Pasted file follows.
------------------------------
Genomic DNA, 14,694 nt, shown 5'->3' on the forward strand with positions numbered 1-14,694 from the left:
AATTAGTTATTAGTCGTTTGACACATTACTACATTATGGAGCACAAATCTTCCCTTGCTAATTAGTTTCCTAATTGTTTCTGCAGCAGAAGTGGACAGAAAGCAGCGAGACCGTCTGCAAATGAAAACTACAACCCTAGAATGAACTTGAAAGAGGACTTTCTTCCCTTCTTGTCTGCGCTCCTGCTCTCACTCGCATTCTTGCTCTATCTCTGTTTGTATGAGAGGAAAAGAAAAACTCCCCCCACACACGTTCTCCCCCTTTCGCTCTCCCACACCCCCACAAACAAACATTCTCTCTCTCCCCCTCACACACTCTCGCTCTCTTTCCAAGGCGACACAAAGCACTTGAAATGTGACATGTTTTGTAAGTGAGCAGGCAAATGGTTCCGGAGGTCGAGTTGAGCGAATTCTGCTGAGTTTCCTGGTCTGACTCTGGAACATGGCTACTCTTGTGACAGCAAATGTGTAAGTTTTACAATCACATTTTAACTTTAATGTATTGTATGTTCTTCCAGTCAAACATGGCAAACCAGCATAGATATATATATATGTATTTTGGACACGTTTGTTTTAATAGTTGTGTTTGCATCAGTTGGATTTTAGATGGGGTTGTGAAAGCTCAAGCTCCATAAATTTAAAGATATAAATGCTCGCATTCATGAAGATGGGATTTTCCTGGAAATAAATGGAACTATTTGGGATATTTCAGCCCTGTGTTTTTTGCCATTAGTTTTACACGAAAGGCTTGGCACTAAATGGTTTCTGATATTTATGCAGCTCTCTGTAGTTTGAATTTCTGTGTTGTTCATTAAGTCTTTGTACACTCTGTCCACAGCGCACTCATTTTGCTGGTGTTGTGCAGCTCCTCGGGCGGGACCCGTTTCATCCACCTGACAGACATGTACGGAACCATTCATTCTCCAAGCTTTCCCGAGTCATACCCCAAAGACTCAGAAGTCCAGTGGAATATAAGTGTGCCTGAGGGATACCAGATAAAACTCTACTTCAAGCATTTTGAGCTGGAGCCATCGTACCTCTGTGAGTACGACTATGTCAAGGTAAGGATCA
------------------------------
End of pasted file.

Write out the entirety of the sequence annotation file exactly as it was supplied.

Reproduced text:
Genomic DNA, 14,694 nt, shown 5'->3' on the forward strand with positions numbered 1-14,694 from the left:
AATTAGTTATTAGTCGTTTGACACATTACTACATTATGGAGCACAAATCTTCCCTTGCTAATTAGTTTCCTAATTGTTTCTGCAGCAGAAGTGGACAGAAAGCAGCGAGACCGTCTGCAAATGAAAACTACAACCCTAGAATGAACTTGAAAGAGGACTTTCTTCCCTTCTTGTCTGCGCTCCTGCTCTCACTCGCATTCTTGCTCTATCTCTGTTTGTATGAGAGGAAAAGAAAAACTCCCCCCACACACGTTCTCCCCCTTTCGCTCTCCCACACCCCCACAAACAAACATTCTCTCTCTCCCCCTCACACACTCTCGCTCTCTTTCCAAGGCGACACAAAGCACTTGAAATGTGACATGTTTTGTAAGTGAGCAGGCAAATGGTTCCGGAGGTCGAGTTGAGCGAATTCTGCTGAGTTTCCTGGTCTGACTCTGGAACATGGCTACTCTTGTGACAGCAAATGTGTAAGTTTTACAATCACATTTTAACTTTAATGTATTGTATGTTCTTCCAGTCAAACATGGCAAACCAGCATAGATATATATATATGTATTTTGGACACGTTTGTTTTAATAGTTGTGTTTGCATCAGTTGGATTTTAGATGGGGTTGTGAAAGCTCAAGCTCCATAAATTTAAAGATATAAATGCTCGCATTCATGAAGATGGGATTTTCCTGGAAATAAATGGAACTATTTGGGATATTTCAGCCCTGTGTTTTTTGCCATTAGTTTTACACGAAAGGCTTGGCACTAAATGGTTTCTGATATTTATGCAGCTCTCTGTAGTTTGAATTTCTGTGTTGTTCATTAAGTCTTTGTACACTCTGTCCACAGCGCACTCATTTTGCTGGTGTTGTGCAGCTCCTCGGGCGGGACCCGTTTCATCCACCTGACAGACATGTACGGAACCATTCATTCTCCAAGCTTTCCCGAGTCATACCCCAAAGACTCAGAAGTCCAGTGGAATATAAGTGTGCCTGAGGGATACCAGATAAAACTCTACTTCAAGCATTTTGAGCTGGAGCCATCGTACCTCTGTGAGTACGACTATGTCAAGGTAAGGATCA